Tales from the Beat: Following the road map to a misadventure

By Tom Hardesty | Assistant Sports Editor Published:

By Tom Hardesty | Assistant Sports Editor

In the late 1990s, I covered the state track meet with former Record-Courier staff writer David Carducci. It was held at the University of Dayton's Welcome Stadium that year, so Dave and I drove down the night before so we would be well-rested when the meet began the next morning.

It was imperative that we arrive at the stadium early the next day, because the first event was the Division II boys 4x800-meter relay final, which the Field Falcons had a great chance of winning.

We felt we were ahead of the game because one of the selling points of the hotel we decided to stay at was its advertised close proximity to the stadium.

Perfect.

So we got up early the next day and, with Dave at the wheel, got on the highway and headed for the stadium. Clicking along at around 70 mph, we figured we would be there in just a few minutes. These were the days before GPS, etc., so we planned our route via an old-school road map.

Well, a few minutes went by, then 15, then 20, and we were still hammering along the expressway with no stadium in sight. We had budgeted our time based on our "just a few minutes" plan, and time was becoming our enemy.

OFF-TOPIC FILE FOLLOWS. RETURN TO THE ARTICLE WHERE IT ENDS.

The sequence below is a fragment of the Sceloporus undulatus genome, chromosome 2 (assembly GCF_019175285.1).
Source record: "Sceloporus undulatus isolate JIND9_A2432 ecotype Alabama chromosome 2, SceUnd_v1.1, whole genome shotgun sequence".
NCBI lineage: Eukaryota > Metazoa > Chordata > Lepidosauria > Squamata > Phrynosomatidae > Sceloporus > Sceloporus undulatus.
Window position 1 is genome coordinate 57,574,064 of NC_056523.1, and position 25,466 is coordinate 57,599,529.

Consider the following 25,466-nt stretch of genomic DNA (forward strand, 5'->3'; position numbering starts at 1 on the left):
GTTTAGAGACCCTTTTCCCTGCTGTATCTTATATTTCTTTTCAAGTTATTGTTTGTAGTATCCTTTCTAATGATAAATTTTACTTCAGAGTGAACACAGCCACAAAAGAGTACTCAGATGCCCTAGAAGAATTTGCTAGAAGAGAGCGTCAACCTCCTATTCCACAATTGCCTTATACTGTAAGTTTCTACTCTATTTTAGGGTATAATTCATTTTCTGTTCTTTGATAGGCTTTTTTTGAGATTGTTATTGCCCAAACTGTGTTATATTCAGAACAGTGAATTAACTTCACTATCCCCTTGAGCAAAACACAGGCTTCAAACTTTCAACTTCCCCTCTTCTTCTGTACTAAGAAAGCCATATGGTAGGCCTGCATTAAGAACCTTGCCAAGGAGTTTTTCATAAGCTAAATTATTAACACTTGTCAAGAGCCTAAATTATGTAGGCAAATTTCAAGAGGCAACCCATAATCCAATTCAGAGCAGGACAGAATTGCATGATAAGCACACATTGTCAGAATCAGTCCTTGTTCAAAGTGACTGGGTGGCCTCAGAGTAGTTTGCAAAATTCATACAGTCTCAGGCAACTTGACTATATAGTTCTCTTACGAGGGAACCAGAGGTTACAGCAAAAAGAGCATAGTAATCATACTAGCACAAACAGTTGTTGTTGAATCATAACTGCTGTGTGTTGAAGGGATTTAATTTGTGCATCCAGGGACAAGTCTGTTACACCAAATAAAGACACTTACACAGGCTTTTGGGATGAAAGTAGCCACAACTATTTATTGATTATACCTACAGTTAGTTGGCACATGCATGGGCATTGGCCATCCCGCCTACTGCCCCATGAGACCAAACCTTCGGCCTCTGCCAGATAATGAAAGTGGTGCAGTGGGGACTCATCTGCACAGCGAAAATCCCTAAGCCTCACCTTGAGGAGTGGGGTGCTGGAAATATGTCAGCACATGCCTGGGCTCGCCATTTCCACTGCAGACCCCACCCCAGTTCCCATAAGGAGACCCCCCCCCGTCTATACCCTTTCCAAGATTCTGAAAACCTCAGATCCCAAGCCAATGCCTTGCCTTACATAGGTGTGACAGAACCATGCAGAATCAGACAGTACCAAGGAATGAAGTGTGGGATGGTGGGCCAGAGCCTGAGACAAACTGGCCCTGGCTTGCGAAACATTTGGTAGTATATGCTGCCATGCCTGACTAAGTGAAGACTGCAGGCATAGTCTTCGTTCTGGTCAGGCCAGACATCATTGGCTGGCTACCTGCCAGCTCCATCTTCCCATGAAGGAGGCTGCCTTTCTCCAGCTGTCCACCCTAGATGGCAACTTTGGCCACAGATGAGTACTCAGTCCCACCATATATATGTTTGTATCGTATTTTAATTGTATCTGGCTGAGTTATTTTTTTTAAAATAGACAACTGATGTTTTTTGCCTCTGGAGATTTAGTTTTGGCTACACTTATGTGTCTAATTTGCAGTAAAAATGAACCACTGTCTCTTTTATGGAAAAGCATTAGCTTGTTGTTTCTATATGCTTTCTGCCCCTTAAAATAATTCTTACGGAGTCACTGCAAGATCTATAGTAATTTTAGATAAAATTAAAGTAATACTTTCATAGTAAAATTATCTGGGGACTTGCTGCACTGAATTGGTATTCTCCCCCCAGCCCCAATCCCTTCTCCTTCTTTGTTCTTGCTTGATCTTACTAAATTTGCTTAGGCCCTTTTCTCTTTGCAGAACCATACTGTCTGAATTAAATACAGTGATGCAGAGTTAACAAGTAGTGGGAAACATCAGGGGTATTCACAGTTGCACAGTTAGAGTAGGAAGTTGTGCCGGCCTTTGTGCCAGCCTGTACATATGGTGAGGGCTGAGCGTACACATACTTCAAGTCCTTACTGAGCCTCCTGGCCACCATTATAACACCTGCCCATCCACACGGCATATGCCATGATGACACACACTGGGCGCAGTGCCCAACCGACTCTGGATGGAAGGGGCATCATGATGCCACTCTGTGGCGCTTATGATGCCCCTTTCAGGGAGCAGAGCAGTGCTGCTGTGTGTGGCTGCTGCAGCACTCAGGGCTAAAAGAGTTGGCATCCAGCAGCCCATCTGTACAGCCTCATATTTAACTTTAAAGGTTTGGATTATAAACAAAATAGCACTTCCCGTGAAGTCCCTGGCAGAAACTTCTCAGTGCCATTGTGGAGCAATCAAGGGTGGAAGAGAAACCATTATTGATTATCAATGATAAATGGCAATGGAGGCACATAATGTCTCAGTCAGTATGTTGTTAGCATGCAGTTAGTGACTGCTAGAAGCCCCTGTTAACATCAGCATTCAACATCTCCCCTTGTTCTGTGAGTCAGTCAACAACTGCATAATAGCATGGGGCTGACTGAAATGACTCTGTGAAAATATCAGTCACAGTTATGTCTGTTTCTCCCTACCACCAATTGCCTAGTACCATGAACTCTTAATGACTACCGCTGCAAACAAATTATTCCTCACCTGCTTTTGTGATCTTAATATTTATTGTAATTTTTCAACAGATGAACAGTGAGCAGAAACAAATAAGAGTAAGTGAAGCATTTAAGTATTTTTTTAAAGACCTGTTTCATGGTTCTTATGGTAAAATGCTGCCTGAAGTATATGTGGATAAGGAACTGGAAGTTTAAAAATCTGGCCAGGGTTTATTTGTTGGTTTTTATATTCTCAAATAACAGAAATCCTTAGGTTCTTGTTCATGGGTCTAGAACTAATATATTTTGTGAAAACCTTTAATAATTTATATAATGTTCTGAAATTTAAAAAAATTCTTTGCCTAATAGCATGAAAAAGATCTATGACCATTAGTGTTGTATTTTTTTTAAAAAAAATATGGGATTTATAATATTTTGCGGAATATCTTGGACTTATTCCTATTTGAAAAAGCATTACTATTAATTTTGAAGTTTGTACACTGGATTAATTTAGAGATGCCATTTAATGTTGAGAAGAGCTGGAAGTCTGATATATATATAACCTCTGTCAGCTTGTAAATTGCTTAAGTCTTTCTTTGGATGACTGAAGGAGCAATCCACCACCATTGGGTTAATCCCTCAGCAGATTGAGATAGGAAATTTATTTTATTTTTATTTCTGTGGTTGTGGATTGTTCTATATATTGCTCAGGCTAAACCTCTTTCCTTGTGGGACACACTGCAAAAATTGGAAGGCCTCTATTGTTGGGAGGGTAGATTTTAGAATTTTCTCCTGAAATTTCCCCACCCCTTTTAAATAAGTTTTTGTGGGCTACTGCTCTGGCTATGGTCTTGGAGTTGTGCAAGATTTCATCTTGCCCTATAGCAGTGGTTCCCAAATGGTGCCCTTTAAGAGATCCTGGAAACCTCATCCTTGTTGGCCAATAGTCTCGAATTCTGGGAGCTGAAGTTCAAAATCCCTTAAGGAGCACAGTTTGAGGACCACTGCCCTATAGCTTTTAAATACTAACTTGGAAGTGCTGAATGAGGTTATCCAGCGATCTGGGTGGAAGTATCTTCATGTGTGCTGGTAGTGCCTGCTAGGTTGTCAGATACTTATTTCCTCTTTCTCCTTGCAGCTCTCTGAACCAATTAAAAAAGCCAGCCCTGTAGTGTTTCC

As the miles went by and the clock kept ticking, our chances of arriving in time to see Field possibly win the state 4x800 title were rapidly fading. As a result, Dave began to drive even faster as we nervously kept tabs on the time.

At one point he told me to keep an eye out for police and state patrol cars as he roared down the expressway. What we had thought was going to be a short, relaxing drive to the stadium had instead turned into a nerve-wracking, white-knuckle, one-vehicle NASCAR race.

Finally, after a solid half-hour of hard driving, we saw the sign for Welcome Stadium. By the time Dave parked the car, the gun for the 4x8 was due to go off in about five minutes. We hurried out of the car and, laptop cases slung over our shoulders, sprinted across the parking lot to the media gate.

We then heard the gun go off and the roar of the crowd signifying the start of the race, so we were now in grave danger of missing the entire event. Breathless and already leg weary, we hurried through the crowd and down to the media corral just in time to see the final lap of the anchor leg.

It was a battle between the Field anchor and another kid, and the Field anchor outkicked his opponent at the end to win the state title for the Falcons.

We had made it -- barely.

Fast-forward the film to the end of the day ... Upon arriving back at Dave's car, we figured we would try another route to the hotel after that morning's half-hour thrill ride. So instead of heading back toward the highway, Dave turned the other way out of the parking lot onto the main road, one similar to Route 59 in Kent.

We passed through a few intersections and prepared for a long drive through a never-ending sea of stoplights and stop-and-go traffic. This was a mistake, we thought.

And then we saw it: Up ahead about a block, on the right-hand side of the road, was our hotel -- less than five minutes from the stadium. We had nearly driven in a complete circle that morning.

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